Investment lessons from the 2022 World Cup

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The World Cup is in full swing, and on the field remain the final four teams – one of which will lift the golden trophy in just under two weeks. During the 2018 World Cup, BetaShares published a piece focusing on the individual ETFs that an investor could potentially use to form a winning portfolio. While the investment lessons from that time remain relevant to investors today, the following piece will explore some additional lessons that this year’s World Cup can teach us against a backdrop of turbulent, ever-changing markets.

Preparing for the unexpected

Notable stories concerning the football played at this year’s World Cup have, unsurprisingly, focused on the numerous upsets – where renowned footballing nations such as Argentina and Belgium have been humbly thwarted by the likes Saudi Arabia and Morocco. These ‘shock’ upsets have occurred in previous World Cups (think Ireland defeating Italy in 1994 or Cameroon defeating Argentina in 1990), but not with as much frequency as the 2022 competition.

In investing, the possibility or risk of suffering large negative returns due to shock events is referred to as ‘tail risk’. Events like the GFC, Black Monday, the COVID crash, and the stock market decline driven by Russia’s invasion of Ukraine all fit into this category. Looking ahead into 2023, risk is prevalent – with core inflation remaining elevated and global central bank monetary policy further straining economic activity. Market analysts are also noting that equity1 and commodity prices are expected to fall further as slowing global growth dampens demand2.

Yet, as we sit here – hoping for the end of the rate hike campaign, but not yet necessarily focusing on the potential negative economic consequences of this recent central bank action3 – the question remains: how do investors prepare for more market shocks? The principle that should underline an investment strategy to assist in preparing for market shocks is diversification, while also remaining flexible enough to adapt to changing conditions.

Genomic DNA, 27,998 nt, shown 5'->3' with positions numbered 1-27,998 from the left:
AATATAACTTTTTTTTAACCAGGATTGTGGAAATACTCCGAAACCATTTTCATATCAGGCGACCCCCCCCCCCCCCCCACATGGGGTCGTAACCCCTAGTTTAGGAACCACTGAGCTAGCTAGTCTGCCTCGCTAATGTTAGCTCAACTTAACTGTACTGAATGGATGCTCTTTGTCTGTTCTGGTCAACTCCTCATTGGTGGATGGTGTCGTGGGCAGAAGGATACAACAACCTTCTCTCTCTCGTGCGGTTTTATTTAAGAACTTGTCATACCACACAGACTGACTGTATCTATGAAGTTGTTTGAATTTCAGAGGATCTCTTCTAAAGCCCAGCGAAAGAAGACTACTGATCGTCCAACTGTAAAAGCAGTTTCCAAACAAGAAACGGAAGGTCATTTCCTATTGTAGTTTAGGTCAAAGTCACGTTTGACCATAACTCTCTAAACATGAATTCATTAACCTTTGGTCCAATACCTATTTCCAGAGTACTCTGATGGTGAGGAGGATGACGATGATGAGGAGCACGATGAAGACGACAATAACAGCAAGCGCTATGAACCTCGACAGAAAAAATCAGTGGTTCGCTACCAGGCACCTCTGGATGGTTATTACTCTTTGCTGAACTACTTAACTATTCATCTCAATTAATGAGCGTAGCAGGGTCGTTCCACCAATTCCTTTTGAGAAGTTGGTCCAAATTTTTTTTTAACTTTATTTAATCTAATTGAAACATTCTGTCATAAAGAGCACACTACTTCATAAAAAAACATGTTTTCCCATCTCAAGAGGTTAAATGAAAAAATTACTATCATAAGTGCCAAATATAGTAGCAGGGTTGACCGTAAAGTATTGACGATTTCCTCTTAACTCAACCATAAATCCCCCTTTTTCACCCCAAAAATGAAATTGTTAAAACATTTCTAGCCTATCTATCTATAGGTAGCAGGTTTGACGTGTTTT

Much like the interconnectedness of a successful football team’s defence, midfield, and attack, having a portfolio that is constructed from a variety of asset classes (such as Australian and international equities, fixed income, cash, and property) to balance exposure, seek to enhance performance, and minimise risk in one’s portfolio is crucial. In simple terms, diversification is about not putting all your eggs in one basket.

Adapting to changing conditions

Portugal has shown in this World Cup that it has the flexibility and depth to adapt to new challenges. This was shown recently with the tactical benching of star player Cristiano Ronaldo, whose absence was not felt as the team comprehensively beat Switzerland 6-1. Further, following its frustration with the USA, England altered its formation and changed its Starting XI twice to achieve positive results in matches against Wales and Senegal. Similarly, with changing market conditions and greater market unpredictability, investors will also have to be flexible in the year ahead.